The primary agents of the immune response are lymphocytes, white blood cells (leukocytes) that originate in the bone marrow (like all blood cells) but concentrate in lymphoid tissues such as the lymph nodes, the thymus gland, and the spleen. When lymphocytes mature, they become immunocompetent, or capable of binding with a specific antigen. An immunocompetent lymphocyte displays unique proteins on its plasma membrane that act as antigen receptors. Because all of the antigen receptors of an individual lymphocyte are identical, only a specific antigen can bind to an individual lymphocyte. The kind of antigen receptors displayed by a particular lymphocyte is determined by somatic recombination, a shuffling of gene segments during lymphocyte maturation. By mixing gene segments, more than one billion different antigen receptors can be generated.

Here are the various kinds of lymphocytes:

  • B cells (B lymphocytes) are lymphocytes that originate and mature in the bone marrow. The antigen receptors of B cells bind to freely circulating antigens. When B cells encounter antigens that bind to their antigen binding sites, the B cells proliferate, producing two kinds of daughter cells, plasma cells and memory cells:

    • Plasma cells are daughter cells of B cells. Each plasma cell releases antibodies, proteins that have the same antigen binding capability as the antigen receptors of its parent B cell. Antibodies circulate through the body, binding to the specific antigens that stimulated the proliferation of plasma cells.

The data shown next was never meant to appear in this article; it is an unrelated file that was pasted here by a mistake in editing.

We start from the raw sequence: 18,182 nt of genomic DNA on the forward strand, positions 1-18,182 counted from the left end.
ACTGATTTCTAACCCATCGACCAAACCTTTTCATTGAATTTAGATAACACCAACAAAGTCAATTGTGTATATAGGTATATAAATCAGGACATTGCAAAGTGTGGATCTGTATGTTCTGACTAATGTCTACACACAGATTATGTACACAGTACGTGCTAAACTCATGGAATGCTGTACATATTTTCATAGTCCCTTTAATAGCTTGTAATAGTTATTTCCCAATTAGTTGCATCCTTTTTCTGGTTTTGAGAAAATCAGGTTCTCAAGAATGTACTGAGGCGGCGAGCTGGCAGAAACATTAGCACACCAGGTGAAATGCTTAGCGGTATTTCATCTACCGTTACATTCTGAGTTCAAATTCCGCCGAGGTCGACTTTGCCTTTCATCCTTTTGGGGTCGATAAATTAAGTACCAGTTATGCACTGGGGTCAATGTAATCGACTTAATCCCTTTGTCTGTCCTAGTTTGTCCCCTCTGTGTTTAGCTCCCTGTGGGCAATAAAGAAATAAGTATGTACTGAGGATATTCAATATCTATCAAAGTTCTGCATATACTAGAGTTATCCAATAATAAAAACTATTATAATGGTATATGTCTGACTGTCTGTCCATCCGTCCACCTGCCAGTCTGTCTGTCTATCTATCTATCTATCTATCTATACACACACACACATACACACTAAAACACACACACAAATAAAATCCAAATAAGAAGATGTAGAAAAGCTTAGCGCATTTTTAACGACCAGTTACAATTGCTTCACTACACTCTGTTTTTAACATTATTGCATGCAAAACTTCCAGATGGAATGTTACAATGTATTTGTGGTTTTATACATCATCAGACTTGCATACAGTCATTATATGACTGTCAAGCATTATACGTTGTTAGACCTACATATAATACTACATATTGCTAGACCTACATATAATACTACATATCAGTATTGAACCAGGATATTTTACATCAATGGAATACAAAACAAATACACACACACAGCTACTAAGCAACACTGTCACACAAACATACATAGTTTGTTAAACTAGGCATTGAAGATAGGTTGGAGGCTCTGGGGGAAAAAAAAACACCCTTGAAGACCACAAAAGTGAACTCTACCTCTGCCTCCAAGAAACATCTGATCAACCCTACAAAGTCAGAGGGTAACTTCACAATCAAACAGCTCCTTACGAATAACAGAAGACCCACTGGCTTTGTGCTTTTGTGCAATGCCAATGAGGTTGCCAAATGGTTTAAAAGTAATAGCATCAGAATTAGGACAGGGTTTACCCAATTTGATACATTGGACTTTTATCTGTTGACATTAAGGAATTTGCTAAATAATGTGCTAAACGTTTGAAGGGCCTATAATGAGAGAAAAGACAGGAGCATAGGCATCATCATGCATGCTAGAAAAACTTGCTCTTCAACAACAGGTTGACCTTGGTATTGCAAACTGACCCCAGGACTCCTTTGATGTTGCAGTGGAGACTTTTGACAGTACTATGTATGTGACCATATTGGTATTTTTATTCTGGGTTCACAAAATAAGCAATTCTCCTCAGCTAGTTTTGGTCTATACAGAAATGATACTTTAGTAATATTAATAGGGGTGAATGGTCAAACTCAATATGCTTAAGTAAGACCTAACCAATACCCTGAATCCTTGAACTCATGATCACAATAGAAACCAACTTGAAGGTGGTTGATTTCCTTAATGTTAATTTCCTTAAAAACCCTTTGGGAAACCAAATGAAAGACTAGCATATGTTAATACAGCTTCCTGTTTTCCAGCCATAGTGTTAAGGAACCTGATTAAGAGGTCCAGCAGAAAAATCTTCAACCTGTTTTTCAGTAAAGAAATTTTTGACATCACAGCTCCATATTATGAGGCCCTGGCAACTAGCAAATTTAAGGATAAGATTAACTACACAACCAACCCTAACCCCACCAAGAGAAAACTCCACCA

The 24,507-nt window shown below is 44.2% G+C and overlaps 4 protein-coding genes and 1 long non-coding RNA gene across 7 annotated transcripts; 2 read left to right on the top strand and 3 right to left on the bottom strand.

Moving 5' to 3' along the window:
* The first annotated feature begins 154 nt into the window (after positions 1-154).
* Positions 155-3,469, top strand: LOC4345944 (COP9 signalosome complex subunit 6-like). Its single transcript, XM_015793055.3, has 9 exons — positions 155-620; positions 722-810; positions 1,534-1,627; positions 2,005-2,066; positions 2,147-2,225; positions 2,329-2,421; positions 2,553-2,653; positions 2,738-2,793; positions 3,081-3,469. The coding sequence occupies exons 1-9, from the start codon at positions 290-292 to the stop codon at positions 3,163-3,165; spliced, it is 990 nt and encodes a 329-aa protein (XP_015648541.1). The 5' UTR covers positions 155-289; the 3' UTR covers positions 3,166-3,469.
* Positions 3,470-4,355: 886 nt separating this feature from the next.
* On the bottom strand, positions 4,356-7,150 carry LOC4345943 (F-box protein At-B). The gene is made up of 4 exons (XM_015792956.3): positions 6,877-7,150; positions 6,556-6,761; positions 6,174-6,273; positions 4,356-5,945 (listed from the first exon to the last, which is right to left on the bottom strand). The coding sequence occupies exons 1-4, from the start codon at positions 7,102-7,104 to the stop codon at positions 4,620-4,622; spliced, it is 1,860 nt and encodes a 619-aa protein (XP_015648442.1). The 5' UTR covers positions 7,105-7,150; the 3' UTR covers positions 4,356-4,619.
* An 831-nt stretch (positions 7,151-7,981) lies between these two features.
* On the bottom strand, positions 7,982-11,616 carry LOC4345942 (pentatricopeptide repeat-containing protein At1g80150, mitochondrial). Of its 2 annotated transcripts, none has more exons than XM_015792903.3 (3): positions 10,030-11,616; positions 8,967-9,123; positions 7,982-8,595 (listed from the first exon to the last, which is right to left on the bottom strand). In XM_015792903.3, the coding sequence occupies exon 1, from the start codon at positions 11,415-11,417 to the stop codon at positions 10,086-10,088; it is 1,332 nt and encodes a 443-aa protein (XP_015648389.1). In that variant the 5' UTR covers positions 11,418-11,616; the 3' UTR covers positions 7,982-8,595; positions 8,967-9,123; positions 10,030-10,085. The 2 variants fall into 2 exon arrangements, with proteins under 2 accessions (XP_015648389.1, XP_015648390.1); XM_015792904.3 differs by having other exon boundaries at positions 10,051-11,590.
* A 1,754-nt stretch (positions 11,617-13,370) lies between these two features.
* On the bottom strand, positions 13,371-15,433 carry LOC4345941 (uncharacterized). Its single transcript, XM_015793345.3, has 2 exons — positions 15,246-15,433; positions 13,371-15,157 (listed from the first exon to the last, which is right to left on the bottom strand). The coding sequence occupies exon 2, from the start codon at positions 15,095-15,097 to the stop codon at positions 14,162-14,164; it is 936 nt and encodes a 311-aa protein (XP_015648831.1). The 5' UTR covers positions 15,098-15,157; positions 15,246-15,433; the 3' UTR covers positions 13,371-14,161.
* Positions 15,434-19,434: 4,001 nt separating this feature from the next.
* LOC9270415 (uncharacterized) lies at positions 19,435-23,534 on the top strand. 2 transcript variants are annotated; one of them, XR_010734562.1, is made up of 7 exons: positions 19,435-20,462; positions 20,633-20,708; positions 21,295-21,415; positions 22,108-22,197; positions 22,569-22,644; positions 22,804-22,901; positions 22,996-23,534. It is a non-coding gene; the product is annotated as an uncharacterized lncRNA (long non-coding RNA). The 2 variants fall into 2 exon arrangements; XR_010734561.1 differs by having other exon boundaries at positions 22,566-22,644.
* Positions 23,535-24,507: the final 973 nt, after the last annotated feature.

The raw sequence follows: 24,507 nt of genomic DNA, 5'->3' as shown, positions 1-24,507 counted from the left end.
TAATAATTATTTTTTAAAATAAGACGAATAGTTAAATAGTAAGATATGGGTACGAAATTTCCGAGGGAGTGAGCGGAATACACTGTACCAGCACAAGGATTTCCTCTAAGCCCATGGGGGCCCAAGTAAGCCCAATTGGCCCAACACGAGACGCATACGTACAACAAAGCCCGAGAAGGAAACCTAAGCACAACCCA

• Memory B cells are long‐lived daughter cells of B cells that, like plasma cells, produce antibodies.However, memory cells do not release their antibodies in response to the immediate antigen invasion. Instead, the memory cells circulate in the body and respond quickly to eliminate any subsequent invasion by the same antigen. This mechanism provides immunity to many diseases after the first occurrence of the disease.

  • T cells (T lymphocytes) are lymphocytes that originate in the bone marrow, but mature in the thymus gland. The antigen receptors of T cells bind to self cells that display foreign antigens (with MHC proteins) on their plasma membrane. When T cells bind to these aberrant self cells, they divide and produce the following kinds of daughter cells:

    • Cytotoxic T cells (killer T cells) are activated when they recognize antigens that are mixed with the MHC‐I proteins of self cells. Following activation, cytotoxic cells proliferate and destroy the recognized cells by producing toxins that puncture them, thus causing them to lyse.

    • Helper T cells are activated when they recognize antigens that are mixed with the MHC‐II proteins of self cells. Proliferation produces helper T cells that intensify antibody production of B cells. Helper T cells also secrete hormones called cytokines that stimulate the proliferation of B cells and T cells.

    • Suppressor T cells are believed to be involved in winding down a successful immune response and in preventing the attachment of uninfected self cells.

    • Memory T cells are long‐lived cells possessing the same antigen receptors as their parent T cell. Like memory B cells, they provide a rapid defense to any subsequent invasion by the same antigen.